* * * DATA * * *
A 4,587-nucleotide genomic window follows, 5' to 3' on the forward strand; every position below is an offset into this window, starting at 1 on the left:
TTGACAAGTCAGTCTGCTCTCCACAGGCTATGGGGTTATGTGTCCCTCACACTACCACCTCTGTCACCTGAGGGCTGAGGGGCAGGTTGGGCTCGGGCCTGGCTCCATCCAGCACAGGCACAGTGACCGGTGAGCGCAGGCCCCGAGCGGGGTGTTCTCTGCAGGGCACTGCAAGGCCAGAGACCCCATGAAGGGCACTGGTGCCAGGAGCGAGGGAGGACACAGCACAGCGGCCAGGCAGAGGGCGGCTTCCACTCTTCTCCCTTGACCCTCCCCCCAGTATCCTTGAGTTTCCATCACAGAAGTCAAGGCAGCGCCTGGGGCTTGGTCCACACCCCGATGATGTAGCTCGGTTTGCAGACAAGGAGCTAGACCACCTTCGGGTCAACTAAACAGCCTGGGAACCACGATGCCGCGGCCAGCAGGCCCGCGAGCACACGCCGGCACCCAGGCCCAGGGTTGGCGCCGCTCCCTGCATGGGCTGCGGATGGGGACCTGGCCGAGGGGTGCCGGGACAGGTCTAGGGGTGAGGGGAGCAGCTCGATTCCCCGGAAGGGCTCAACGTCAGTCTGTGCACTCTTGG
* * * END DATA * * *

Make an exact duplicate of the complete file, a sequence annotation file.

A 4,587-nucleotide genomic window follows, 5' to 3' on the forward strand; every position below is an offset into this window, starting at 1 on the left:
TTGACAAGTCAGTCTGCTCTCCACAGGCTATGGGGTTATGTGTCCCTCACACTACCACCTCTGTCACCTGAGGGCTGAGGGGCAGGTTGGGCTCGGGCCTGGCTCCATCCAGCACAGGCACAGTGACCGGTGAGCGCAGGCCCCGAGCGGGGTGTTCTCTGCAGGGCACTGCAAGGCCAGAGACCCCATGAAGGGCACTGGTGCCAGGAGCGAGGGAGGACACAGCACAGCGGCCAGGCAGAGGGCGGCTTCCACTCTTCTCCCTTGACCCTCCCCCCAGTATCCTTGAGTTTCCATCACAGAAGTCAAGGCAGCGCCTGGGGCTTGGTCCACACCCCGATGATGTAGCTCGGTTTGCAGACAAGGAGCTAGACCACCTTCGGGTCAACTAAACAGCCTGGGAACCACGATGCCGCGGCCAGCAGGCCCGCGAGCACACGCCGGCACCCAGGCCCAGGGTTGGCGCCGCTCCCTGCATGGGCTGCGGATGGGGACCTGGCCGAGGGGTGCCGGGACAGGTCTAGGGGTGAGGGGAGCAGCTCGATTCCCCGGAAGGGCTCAACGTCAGTCTGTGCACTCTTGG